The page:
Posted June 22, 2007 by Mike Mineo in Features

The Conquistadors: “Hauska Tavata”


Anonymity is a concept that many artists revel in. While it applies primarily in the form of authors like Thomas Pynchon or J.D. Salinger, musicians can also be examples of this sociological preference. Jandek is arguably the most concise example of an “outsider musician”, a musician who prefers no press and works in forms of singular seclusion. Artists like these primarily tend to be more respected among rational circles considering that these musicians have built dedicated fan bases through their music alone and not through over-publicized press or cynical media outlets. While The Conquistadors take too many promo pictures and send out too many press kits to actually be considered “outsider musicians”, the trio can certainly relate to the particular ideals. Whether they are on stage or issuing an interview, all three of the members constantly wear white masks. Their objective, while stylistically memorable, has one clear intent. The Finnish trio want audiences to focus on their music and nothing else. Like the average youth consumed in unconventional music, they find to superficial tendencies of the music industry to be quite abominable.

The background information concerning the three members is as elusive as their faces. In fact, no one even knows their names. They call themselves Conquistador #1, Conquistador #2, and Nordman. What is known is that Conquistador #1 and Conquistador #2 are cousins of Lation American descent. When #1 paid a visit to his cousin, #2, in Vaasa, Finland a few years ago, #2 introduced #1 to his friend, Nordman, naturally of Finnish descent. If you were not able to keep up with the slight complexity of The Conquistadors’ origins, all you need to know is that they are an up-and-coming trio based out of Vaasa, Finland. Their debut album, Mil Mascaras, was released earlier this year and is one of the most expansive debuts I have heard all year. Personally I am surprised that more buzz has not been accredited to this band, though I am sure we can all lay that on their ambiguous personal nature. Like their general appearances, the creation of Mil Mascaras proved to be quite odd. Instead of writing a batch of songs before heading to the studio like most bands, The Conquistadors wrote one song a day for nearly a month with no songwriting done outside of the studio. Perhaps it was an atmospheric preference. Or perhaps the three members are just quirky enough to pull their unconventional songwriting method off successfully.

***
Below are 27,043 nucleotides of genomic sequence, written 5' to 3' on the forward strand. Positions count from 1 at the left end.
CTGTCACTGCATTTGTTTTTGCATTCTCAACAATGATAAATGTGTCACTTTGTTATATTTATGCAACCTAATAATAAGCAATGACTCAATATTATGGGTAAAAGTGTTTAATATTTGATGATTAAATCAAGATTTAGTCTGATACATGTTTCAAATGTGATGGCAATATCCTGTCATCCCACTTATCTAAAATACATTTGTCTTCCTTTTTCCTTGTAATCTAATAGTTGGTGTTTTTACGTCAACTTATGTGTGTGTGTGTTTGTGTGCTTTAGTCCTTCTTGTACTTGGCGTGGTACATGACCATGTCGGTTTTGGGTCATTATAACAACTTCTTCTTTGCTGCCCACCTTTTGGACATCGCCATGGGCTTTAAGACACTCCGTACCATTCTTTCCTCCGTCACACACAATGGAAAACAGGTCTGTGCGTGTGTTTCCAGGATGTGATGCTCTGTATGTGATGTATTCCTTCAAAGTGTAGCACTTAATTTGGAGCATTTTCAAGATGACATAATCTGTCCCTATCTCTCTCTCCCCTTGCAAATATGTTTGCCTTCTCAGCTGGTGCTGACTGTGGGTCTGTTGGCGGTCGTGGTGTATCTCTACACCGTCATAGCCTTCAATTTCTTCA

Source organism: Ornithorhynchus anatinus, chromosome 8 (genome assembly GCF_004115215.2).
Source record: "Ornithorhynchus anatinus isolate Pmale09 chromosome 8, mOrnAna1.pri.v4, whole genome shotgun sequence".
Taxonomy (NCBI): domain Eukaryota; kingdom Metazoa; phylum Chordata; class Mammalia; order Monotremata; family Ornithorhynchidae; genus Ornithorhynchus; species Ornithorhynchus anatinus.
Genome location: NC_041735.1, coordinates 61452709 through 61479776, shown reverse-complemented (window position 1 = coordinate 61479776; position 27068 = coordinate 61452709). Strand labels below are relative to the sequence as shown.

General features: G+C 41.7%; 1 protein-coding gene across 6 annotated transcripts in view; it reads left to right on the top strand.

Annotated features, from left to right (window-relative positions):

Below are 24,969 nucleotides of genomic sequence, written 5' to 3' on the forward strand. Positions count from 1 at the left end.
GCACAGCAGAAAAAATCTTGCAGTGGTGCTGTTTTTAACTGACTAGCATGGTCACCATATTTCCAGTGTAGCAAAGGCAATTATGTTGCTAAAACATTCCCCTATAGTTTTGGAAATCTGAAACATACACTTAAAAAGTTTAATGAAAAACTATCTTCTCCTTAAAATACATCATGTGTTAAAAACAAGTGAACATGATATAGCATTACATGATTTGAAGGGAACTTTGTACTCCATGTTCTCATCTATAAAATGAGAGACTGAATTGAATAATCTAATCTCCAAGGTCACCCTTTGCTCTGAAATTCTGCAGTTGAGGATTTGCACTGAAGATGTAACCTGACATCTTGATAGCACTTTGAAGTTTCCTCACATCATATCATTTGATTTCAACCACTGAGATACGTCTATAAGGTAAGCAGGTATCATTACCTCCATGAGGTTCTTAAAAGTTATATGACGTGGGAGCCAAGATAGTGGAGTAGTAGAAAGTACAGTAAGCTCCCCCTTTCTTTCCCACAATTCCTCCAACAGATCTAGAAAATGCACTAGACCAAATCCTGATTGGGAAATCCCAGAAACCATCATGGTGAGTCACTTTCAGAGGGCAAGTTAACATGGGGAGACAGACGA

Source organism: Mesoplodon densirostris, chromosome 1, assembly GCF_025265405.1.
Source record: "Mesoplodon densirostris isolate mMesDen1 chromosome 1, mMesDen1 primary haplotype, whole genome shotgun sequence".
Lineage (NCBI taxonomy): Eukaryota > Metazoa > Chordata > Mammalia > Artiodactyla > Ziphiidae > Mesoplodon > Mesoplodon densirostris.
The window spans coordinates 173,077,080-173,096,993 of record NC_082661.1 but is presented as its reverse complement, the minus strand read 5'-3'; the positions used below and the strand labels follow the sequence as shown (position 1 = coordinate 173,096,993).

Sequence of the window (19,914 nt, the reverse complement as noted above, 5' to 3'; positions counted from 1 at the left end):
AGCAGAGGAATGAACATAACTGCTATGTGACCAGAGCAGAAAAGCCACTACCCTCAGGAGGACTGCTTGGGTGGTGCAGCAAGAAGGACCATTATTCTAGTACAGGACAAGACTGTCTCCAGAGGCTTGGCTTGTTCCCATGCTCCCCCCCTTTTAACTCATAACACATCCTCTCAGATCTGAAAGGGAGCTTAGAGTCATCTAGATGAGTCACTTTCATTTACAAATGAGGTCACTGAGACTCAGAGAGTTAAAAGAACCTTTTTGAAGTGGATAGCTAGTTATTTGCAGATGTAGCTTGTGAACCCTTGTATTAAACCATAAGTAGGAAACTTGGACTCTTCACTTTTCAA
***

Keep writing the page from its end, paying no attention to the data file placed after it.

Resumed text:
The stylistic preference of The Conquistadors comes off as a creative fusion between synth-pop and exotic ambient experimentations, incorporating both catchiness with instrumental and structural innovation. While songs in the mold of their debut single “Daydreamer” sounds as if Erasure relied more heavily on guitars and actual percussion in their electronic pop approach, other songs on Mil Mascaras like “Started A Fire” and the chilling “Santiago’s Funeral” both rely more on delicately crafted visions of lush atmospherics and sweeping melodies. “Started A Fire” is led by a twinkling set of reverbed keys, touched gently by deep vocals that are reminiscent of Cousteau’s Liam McKahey or Erasure’s Andy Bell. Whichever comparison you take more to heart, there is no denying the boisterous presence of the vocals in Mil Mascaras. They grab each song by the reigns and create sheer emotional power through pure intensity that rings deeply. “Daydreamer” should eventually prove to be a radio favorite among electronic stations, at the very least in Finland. “Something Good” is just as its name implies in being more catchy electro-pop goodness. However, considering the critical re-emergence of Erasure, I would not be surprised if American audiences pick up on this sharp act shortly. Mil Mascaras is an enjoyable debut that certainly warrants several listens.


The Conquistadors – Daydreamer



The Conquistadors – Started A Fire



The Conquistadors – Something Good



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Mike Mineo

I'm the founder/editor of Obscure Sound, which was formed in 2006. Previously, I wrote for PopMatters and Stylus Magazine. Send your music to [email protected].